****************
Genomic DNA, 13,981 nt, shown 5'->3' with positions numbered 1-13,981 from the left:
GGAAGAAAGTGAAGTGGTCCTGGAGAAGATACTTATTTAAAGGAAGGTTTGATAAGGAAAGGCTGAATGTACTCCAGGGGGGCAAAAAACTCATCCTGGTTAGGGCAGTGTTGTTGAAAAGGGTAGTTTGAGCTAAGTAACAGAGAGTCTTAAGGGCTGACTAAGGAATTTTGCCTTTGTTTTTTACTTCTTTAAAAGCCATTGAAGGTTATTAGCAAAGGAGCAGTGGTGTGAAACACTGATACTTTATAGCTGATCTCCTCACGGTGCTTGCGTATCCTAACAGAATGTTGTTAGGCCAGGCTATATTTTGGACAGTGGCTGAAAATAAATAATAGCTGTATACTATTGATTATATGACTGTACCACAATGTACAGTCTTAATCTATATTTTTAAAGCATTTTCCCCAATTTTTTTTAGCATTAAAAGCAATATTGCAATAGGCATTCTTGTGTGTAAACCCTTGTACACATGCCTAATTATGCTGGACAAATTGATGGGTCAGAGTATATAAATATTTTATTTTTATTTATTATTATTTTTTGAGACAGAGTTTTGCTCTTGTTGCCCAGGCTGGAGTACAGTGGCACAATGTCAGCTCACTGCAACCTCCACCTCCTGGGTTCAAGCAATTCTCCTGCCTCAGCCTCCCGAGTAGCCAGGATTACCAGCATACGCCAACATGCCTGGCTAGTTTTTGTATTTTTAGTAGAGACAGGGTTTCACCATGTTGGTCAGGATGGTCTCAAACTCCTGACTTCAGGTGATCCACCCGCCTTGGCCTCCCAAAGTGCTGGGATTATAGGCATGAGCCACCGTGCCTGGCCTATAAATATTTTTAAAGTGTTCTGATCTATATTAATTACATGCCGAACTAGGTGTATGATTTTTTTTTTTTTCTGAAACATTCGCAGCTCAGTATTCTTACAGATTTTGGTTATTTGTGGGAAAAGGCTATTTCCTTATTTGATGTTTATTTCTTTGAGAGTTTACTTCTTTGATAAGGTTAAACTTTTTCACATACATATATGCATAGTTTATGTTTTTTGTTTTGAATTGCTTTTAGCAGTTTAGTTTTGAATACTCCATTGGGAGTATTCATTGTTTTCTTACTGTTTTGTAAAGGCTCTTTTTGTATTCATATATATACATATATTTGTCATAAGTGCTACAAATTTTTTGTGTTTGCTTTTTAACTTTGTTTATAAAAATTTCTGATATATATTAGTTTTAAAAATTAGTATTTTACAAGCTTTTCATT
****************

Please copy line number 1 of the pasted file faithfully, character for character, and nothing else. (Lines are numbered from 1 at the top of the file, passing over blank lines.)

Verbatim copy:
Genomic DNA, 13,981 nt, shown 5'->3' with positions numbered 1-13,981 from the left: